November 16th, 2006

International Kittens of Mystery

Decisions, Decisions: the Back Cover of the Resonance Paperback

One of the many excellent things about Baen is the amount of input they allow their authors. This week it's time to finalise the design of the back cover for the mass market paperback edition of Resonance (which is coming out May, 2007) And, as with the hardcover, I get to write the blurb.

Now, I have a choice: do I go with the blurb I wrote for the back cover of the hardback? The extract I used for the inside flap? Or something new?

Here's Option One:



Graham Smith is a 33 year-old office messenger. To the outside world he’s an obsessive-compulsive mute – weird but harmless. But to Graham Smith, it’s the world that’s weird. And far from harmless. He sees things others can’t . . . or won’t. He knows that roads can change course, people disappear, office blocks migrate across town. All at night when no one’s looking. The world’s an unstable place, still growing, sloughing off layers of reality like dead skin. One day you drive by, and it's changed.

Annalise Mercado hears voices, all from girls calling themselves Annalise. Sometimes she thinks they’re spirit guides, sometimes she thinks she’s crazy. But then they start telling her about Graham Smith and the men who want to kill him. That’s when they meet.

So begins the story of two people whose lives are fragmented across alternate realities. And how they hold the key to the future of a billion planets. . . .

((different font for review quote))

"Resonance is a tremendously accomplished book ... and immediately raises Dolley into the ranks of writers to watch. It's a head-over-heels romp. . . ." — Infinity Plus

"Read other folks’ reviews if you want spoilers, but I say: just get it and read it." —SFWA Book Review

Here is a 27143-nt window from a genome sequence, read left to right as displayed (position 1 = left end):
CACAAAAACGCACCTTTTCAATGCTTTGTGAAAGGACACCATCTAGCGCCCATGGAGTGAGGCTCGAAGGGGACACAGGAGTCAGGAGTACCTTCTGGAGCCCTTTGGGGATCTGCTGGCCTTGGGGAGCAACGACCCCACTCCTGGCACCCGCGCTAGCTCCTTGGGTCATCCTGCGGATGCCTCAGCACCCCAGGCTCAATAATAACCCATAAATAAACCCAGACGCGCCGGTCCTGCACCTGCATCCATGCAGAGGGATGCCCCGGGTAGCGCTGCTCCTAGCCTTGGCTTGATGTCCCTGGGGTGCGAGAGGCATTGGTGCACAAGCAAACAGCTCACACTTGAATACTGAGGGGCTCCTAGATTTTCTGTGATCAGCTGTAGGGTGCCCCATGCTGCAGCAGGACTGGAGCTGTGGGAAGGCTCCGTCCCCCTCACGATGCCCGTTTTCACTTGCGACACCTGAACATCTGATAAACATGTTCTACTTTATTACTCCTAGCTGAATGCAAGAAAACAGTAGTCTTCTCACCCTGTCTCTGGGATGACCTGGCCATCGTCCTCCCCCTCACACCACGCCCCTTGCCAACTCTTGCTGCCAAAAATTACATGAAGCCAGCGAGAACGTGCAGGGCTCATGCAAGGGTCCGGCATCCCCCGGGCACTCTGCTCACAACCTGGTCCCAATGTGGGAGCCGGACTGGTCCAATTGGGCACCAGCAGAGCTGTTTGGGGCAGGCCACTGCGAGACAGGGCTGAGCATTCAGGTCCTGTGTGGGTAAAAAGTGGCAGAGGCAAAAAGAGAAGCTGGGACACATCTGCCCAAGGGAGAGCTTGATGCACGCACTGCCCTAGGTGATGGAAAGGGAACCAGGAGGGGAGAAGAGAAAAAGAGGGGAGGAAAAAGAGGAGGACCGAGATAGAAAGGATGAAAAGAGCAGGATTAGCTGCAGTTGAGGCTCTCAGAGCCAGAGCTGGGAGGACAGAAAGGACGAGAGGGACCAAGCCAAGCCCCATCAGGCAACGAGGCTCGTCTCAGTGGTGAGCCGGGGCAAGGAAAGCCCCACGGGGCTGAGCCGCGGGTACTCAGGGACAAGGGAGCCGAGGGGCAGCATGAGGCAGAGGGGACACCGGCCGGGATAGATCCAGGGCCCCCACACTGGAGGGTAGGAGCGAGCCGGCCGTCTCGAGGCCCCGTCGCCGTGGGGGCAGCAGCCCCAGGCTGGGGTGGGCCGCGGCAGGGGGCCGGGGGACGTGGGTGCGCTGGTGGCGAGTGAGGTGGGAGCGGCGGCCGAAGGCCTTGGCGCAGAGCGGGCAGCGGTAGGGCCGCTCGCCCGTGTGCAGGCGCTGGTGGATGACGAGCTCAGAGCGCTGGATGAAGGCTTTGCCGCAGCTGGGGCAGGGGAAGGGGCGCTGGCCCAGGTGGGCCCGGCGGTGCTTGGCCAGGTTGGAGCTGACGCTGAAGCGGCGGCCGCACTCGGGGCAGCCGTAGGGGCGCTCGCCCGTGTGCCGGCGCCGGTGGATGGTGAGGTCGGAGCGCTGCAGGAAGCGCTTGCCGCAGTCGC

"I don't know about you but I like being surprised by a story. I enjoy having an author keep me interested in the story and caring about the characters. Dolley does a great job of pulling all the elements together to keep you reading. Highly recommended." —

"I loved Resonance . . . the writing is clever, the concepts are ingenious, and the characterizations are first class." —

Here's Option Two:


Don’t step on the cracks—everyone knew the sense of that. One of the first things you learned as a child. But too many people forgot. Or didn’t care. Graham Smith cared. He knew that paving stones set the cadence of a street; that cracks regulated the stride length and set the resonance that kept everything stable and harmonious. Step on the cracks and the street slipped out of kilter. Imperceptibly at first. Minute changes around the edges, a new person living at number thirty-three, a strange car outside number five. Step on the cracks too often and . . . well, anything could happen. He’d seen houses turned into blocks of flats overnight. Parades of shops come and go. Terraces demolished, office blocks erected. All overnight when no one was looking. The world was a far more fragile place than people realized.

And every now and then a thread would work loose and something or someone would unravel.

((same review extracts as in Option One))

So, what do you think? Which blurb piques your interest the most? Comments welcome.